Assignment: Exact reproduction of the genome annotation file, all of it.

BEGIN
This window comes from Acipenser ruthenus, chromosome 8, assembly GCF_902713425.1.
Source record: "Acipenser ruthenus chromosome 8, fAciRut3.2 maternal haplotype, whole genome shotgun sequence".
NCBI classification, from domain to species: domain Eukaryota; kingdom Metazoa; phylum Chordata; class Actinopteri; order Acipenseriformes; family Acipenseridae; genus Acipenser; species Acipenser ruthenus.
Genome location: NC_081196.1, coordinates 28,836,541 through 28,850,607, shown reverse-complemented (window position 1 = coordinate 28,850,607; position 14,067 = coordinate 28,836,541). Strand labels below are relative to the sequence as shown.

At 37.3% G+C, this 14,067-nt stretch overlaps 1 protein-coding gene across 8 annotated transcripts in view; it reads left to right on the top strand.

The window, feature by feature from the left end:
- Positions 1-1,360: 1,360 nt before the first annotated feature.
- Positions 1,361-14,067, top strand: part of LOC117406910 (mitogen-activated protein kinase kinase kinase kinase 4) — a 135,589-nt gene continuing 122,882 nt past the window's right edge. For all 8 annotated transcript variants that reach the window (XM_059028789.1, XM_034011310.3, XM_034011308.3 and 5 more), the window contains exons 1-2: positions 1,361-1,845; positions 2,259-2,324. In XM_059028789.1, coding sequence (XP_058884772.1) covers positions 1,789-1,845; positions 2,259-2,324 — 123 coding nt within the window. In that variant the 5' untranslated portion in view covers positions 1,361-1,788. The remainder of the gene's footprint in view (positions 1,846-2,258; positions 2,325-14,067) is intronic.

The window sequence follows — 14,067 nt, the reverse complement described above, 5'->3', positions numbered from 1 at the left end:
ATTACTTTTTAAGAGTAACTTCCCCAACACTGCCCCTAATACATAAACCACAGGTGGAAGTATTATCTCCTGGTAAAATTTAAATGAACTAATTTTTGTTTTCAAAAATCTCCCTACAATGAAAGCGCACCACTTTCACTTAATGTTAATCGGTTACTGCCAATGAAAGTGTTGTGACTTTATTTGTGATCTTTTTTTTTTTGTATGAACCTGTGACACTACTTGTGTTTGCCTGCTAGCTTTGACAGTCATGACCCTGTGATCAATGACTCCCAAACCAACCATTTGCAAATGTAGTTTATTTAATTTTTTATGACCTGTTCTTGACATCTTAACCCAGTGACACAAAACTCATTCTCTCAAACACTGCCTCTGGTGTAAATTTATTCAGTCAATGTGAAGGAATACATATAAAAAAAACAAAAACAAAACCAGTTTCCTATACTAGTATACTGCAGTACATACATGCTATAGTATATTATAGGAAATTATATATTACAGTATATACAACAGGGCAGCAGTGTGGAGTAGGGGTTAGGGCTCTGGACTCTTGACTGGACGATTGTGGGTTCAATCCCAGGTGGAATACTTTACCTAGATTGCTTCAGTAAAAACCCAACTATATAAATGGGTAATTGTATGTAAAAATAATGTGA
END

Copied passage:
This window comes from Acipenser ruthenus, chromosome 8, assembly GCF_902713425.1.
Source record: "Acipenser ruthenus chromosome 8, fAciRut3.2 maternal haplotype, whole genome shotgun sequence".
NCBI classification, from domain to species: domain Eukaryota; kingdom Metazoa; phylum Chordata; class Actinopteri; order Acipenseriformes; family Acipenseridae; genus Acipenser; species Acipenser ruthenus.
Genome location: NC_081196.1, coordinates 28,836,541 through 28,850,607, shown reverse-complemented (window position 1 = coordinate 28,850,607; position 14,067 = coordinate 28,836,541). Strand labels below are relative to the sequence as shown.

At 37.3% G+C, this 14,067-nt stretch overlaps 1 protein-coding gene across 8 annotated transcripts in view; it reads left to right on the top strand.

The window, feature by feature from the left end:
- Positions 1-1,360: 1,360 nt before the first annotated feature.
- Positions 1,361-14,067, top strand: part of LOC117406910 (mitogen-activated protein kinase kinase kinase kinase 4) — a 135,589-nt gene continuing 122,882 nt past the window's right edge. For all 8 annotated transcript variants that reach the window (XM_059028789.1, XM_034011310.3, XM_034011308.3 and 5 more), the window contains exons 1-2: positions 1,361-1,845; positions 2,259-2,324. In XM_059028789.1, coding sequence (XP_058884772.1) covers positions 1,789-1,845; positions 2,259-2,324 — 123 coding nt within the window. In that variant the 5' untranslated portion in view covers positions 1,361-1,788. The remainder of the gene's footprint in view (positions 1,846-2,258; positions 2,325-14,067) is intronic.

The window sequence follows — 14,067 nt, the reverse complement described above, 5'->3', positions numbered from 1 at the left end:
ATTACTTTTTAAGAGTAACTTCCCCAACACTGCCCCTAATACATAAACCACAGGTGGAAGTATTATCTCCTGGTAAAATTTAAATGAACTAATTTTTGTTTTCAAAAATCTCCCTACAATGAAAGCGCACCACTTTCACTTAATGTTAATCGGTTACTGCCAATGAAAGTGTTGTGACTTTATTTGTGATCTTTTTTTTTTTGTATGAACCTGTGACACTACTTGTGTTTGCCTGCTAGCTTTGACAGTCATGACCCTGTGATCAATGACTCCCAAACCAACCATTTGCAAATGTAGTTTATTTAATTTTTTATGACCTGTTCTTGACATCTTAACCCAGTGACACAAAACTCATTCTCTCAAACACTGCCTCTGGTGTAAATTTATTCAGTCAATGTGAAGGAATACATATAAAAAAAACAAAAACAAAACCAGTTTCCTATACTAGTATACTGCAGTACATACATGCTATAGTATATTATAGGAAATTATATATTACAGTATATACAACAGGGCAGCAGTGTGGAGTAGGGGTTAGGGCTCTGGACTCTTGACTGGACGATTGTGGGTTCAATCCCAGGTGGAATACTTTACCTAGATTGCTTCAGTAAAAACCCAACTATATAAATGGGTAATTGTATGTAAAAATAATGTGA